Following his departure from the fifth series of the programme on Tuesday evening, the sandwich maker blamed the “heightened pressure” in the villa for his behaviour towards Donlan.
In recent weeks, Garratt’s demeanour towards the model had Twitter users accusing him of gaslighting – a term used to describe a form of emotional abuse where one person gradually manipulates another in order to gain control.
Following the backlash, the 22-year-old told The Sun: “I didn’t manipulate or abuse her.
“I am gutted that it has been perceived in that way because it wasn’t like that at all.”
The former islander continued, stating that he always had Donlan’s “best interests at heart” and thought he behaved accordingly with his on-screen partner.
Garratt also insisted that he will not be apologising for his behavior in the villa, stating that he believes he didn’t do anything wrong.
“I am not going to say sorry,” he told the publication.
“I may have worded things wrong and the cameras are on you 24/7. I may have slipped up a bit but I am only human.”
The former contestant also said that the “heightened pressure” in the villa makes contestants behave differently to how they would normally in public.
Following Garratt’s exit from the show, his friends and family defended the former contestant’s behaviour on social media after domestic abuse charity Women’s Aid weighed in on the criticism of his behaviour, explaining that “controlling behaviour is never acceptable”.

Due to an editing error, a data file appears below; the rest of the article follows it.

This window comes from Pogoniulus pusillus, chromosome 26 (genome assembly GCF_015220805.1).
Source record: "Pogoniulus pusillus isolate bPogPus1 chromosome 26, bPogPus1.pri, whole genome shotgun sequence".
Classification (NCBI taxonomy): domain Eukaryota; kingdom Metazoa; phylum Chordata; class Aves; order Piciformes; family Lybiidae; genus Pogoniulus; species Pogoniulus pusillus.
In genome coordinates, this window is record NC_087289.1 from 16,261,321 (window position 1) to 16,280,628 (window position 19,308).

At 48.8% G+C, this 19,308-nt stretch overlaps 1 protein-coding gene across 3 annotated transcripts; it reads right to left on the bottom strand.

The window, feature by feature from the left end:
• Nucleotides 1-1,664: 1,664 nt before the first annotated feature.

In a post shared on Garratt’s Instagram account, his supporters stated that they believed he had been shown on the programme to fit “a certain narrative”.
The post read: “Speaking on behalf of Joe’s best friends, we acknowledge Joe will come out to some warranted criticism.
“However, we deem the majority of it to be unfair and non-representative of Joe’s true character.
“The producers have the ability to show someone in a particular light, choosing just 45 mins of footage from 24 hours to tell a certain narrative.”
The comments follow criticism of Garratt’s behaviour towards fellow contestant Donlan after he questioned her friendship with boxer Tommy Fury during Sunday night’s episode, calling it “strange” and “disrespectful”, adding: “I think it’s time for you to get close with the girls”.
Responding to the backlash of Garratt’s behaviour, a spokesperson for Love Island said: “We take the emotional well-being of all the Islanders extremely seriously.
“We have dedicated welfare producers and psychological support on hand at all times who monitor and regularly speak to all of the Islanders in private and off camera, especially if someone appears to be upset. All the Islanders are therefore fully supported by the professionals on site and by their friends in the villa.”
The spokesperson stated that contestants are always able to reach out and talk to someone if they feel the need.
“We will of course continue to monitor all of our Islanders in line with our robust protocols. Love Island holds a mirror up to relationships and all the different dynamics that go with them,” they added.
If you or someone you know is experiencing abuse in a relationship, call the Freephone 24/7 National Domestic Violence Helpline, run by Women’s Aid in partnership with Refuge, on 0808 2000 247 or visit www.womensaid.org.uk.
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